A homeowners’ association (“HOA”) is intended to protect the interest of all members of a community so that it is a great place to live. Run by the HOA Board, the association, through the Board, establishes a set of standards for care, maintenance, and appearance for all homes and acts on behalf of their fellow homeowners.
The fiduciary duties of HOA board members arise from Arizona corporate law because most homeowners’ associations act as nonprofit corporations. They are formed by filing articles of incorporation with the state, and Arizona imposes a fiduciary duty on the board of directors, requiring each member to act in the best interest of the corporation (e.g., the association of homeowners).
Being part of an HOA board is a major responsibility, and it comes with its risks. Fortunately, an HOA board member can consult a real estate attorney if these risks are of any concern.
What Fiduciary Means
Being a fiduciary means that you have to refocus your perspective to act as a member of a corporate association rather than as a homeowner in a community. This requires total objectivity and the ability to use business, not personal, judgement. A fiduciary in the HOA space represents the best interests of the community as a whole rather than the familiar segments.
There is also the confidentiality aspect of being a fiduciary that may require maintaining a tight-lipped protocol on board discussions or individual homeowner meetings with the board. This is similar to attorney-client privilege, which protects both parties when maintained.
Responsibilities of HOA Board Members in Arizona
HOA board members must act in accordance with the applicable duty of care, the duty of loyalty and the duty to act within their authority.
The Duty of Care
This duty requires that you be informed, reasonable and communicative before acting or voting on an HOA matter. It requires familiarity with the HOA’s CC&Rs (covenants, conditions and restrictions) and conducting research of each situation prior to making a decision
The Duty of Loyalty
This refers to HOA board members needing to remain unbiased, acting on behalf of the community rather than their own personal interests. There is loyalty to the community and to the association. This is a two-part component because it covers conflicts of interest and confidentiality. Specifically, board members must not act when there is a conflict of interest, such as a landscaper voting on which landscaping company to use for the community. Also, any information shared with the board in confidence must remain with the board and not shared outside of the association.
The Duty to Act Within the Scope of Authority
This component details the obligation that HOA board members have to adhere to the CC&Rs, HOA governing documents and relevant state laws while serving on the board. It means they must act when necessary but do not have unlimited authority and, therefore, sometimes cannot act at all.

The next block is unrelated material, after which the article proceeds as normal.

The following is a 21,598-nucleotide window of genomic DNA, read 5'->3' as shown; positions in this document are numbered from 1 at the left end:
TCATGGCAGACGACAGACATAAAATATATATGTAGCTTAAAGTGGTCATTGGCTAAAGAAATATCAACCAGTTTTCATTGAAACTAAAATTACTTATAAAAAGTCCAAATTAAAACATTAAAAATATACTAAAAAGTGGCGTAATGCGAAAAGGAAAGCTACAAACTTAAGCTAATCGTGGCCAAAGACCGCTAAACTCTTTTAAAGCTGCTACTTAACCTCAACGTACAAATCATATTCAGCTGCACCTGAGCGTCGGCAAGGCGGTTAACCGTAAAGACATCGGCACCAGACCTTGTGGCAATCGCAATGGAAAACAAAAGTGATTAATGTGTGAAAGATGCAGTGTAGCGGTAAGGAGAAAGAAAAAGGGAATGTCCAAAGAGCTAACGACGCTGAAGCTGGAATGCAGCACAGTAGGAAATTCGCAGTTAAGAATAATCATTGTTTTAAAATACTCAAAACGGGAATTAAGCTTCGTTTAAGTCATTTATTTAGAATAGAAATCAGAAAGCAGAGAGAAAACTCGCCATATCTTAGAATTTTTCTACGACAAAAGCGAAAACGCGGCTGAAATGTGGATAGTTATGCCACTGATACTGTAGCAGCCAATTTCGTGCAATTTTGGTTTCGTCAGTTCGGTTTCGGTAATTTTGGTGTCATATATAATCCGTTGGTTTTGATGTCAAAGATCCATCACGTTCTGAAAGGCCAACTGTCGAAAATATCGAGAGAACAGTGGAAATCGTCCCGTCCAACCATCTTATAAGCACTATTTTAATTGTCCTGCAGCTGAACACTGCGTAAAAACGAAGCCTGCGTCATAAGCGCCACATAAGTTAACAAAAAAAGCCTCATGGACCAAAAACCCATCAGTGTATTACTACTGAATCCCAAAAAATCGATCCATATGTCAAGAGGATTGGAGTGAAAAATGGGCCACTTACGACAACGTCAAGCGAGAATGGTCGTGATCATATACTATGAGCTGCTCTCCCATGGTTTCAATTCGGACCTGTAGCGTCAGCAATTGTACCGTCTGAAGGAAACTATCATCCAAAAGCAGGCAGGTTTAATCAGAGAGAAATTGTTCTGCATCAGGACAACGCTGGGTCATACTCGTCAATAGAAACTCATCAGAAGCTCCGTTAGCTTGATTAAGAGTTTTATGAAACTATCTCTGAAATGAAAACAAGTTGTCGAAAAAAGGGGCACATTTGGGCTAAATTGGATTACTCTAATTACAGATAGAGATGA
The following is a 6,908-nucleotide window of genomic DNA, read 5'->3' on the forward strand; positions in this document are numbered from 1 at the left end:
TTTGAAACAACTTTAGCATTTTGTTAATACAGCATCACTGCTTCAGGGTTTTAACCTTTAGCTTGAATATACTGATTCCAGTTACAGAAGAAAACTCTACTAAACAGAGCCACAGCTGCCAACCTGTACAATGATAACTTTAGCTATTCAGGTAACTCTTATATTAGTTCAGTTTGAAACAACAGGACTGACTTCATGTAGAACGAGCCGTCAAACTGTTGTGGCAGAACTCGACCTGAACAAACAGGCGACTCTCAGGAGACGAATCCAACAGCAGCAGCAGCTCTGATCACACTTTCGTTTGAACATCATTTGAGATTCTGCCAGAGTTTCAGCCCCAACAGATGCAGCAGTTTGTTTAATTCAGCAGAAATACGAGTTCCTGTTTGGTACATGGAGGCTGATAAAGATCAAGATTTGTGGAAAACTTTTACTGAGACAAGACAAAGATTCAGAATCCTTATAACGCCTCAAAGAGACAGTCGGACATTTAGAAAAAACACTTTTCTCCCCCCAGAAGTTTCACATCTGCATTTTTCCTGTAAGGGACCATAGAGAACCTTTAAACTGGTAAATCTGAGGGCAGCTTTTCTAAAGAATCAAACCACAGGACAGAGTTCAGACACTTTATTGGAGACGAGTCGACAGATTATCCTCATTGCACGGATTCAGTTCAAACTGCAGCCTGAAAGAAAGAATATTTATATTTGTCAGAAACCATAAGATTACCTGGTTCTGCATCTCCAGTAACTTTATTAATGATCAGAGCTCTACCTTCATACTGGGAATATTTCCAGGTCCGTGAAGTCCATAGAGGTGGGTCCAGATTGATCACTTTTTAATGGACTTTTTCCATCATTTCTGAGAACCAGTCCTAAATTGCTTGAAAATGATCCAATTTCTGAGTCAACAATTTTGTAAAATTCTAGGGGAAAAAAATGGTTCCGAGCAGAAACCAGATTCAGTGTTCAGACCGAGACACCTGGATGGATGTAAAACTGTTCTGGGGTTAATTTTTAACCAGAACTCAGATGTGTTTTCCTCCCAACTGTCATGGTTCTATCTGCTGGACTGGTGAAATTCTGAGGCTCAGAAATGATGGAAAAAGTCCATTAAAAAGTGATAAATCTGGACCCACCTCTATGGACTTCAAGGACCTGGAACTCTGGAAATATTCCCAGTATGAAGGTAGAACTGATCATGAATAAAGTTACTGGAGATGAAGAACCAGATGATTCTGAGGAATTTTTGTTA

HOA Board Member Protection from Personal Liability
It is normal for someone that considers becoming a board member to worry about potential liability that could arise from their position. After all, angry homeowners have the right to sue their HOA, and their attorneys often like to cover all bases and name specific board members in the lawsuit. Here is how you may be protected as an HOA board member in Arizona.
HOA Board Insurance
Most HOAs provide the Directors and Officers (“D&O”) insurance to provide a defense for any lawsuit resulting from a Board member’s actions as a board member. If the policy is especially robust, it will also include any costs of litigation. The HOA insurance policies should be on file with the community manager or insurance agent.
Board Member Liability Limitations
State laws and HOA governing documents may also limit board members’ liability, protecting them from lawsuits. The one exception is negligence on the part of one specific board member, which you may be avoided by honoring your fiduciary duties and staying informed, loyal and within the scope of authority.
What to Do if You’re Named in a Lawsuit
If you’re specifically named by a member of your community in a lawsuit, be sure to first review the above entities (insurance, laws and governing documents) to see if you’re protected. Then, contact a real estate attorney and have copies of those same entities on hand to begin building your case.
Find an Experienced Real Estate Attorney in Arizona
The attorneys at MacQueen & Gottlieb have significant experience with representing HOA board members and assisting in the resolution of HOA disputes. Our firm can help you review your HOA’s bylaws and your development’s CC&Rs and easements to find out your rights to indemnification. Contact us today at 602-562-7218 to schedule an initial consultation or make an appointment online.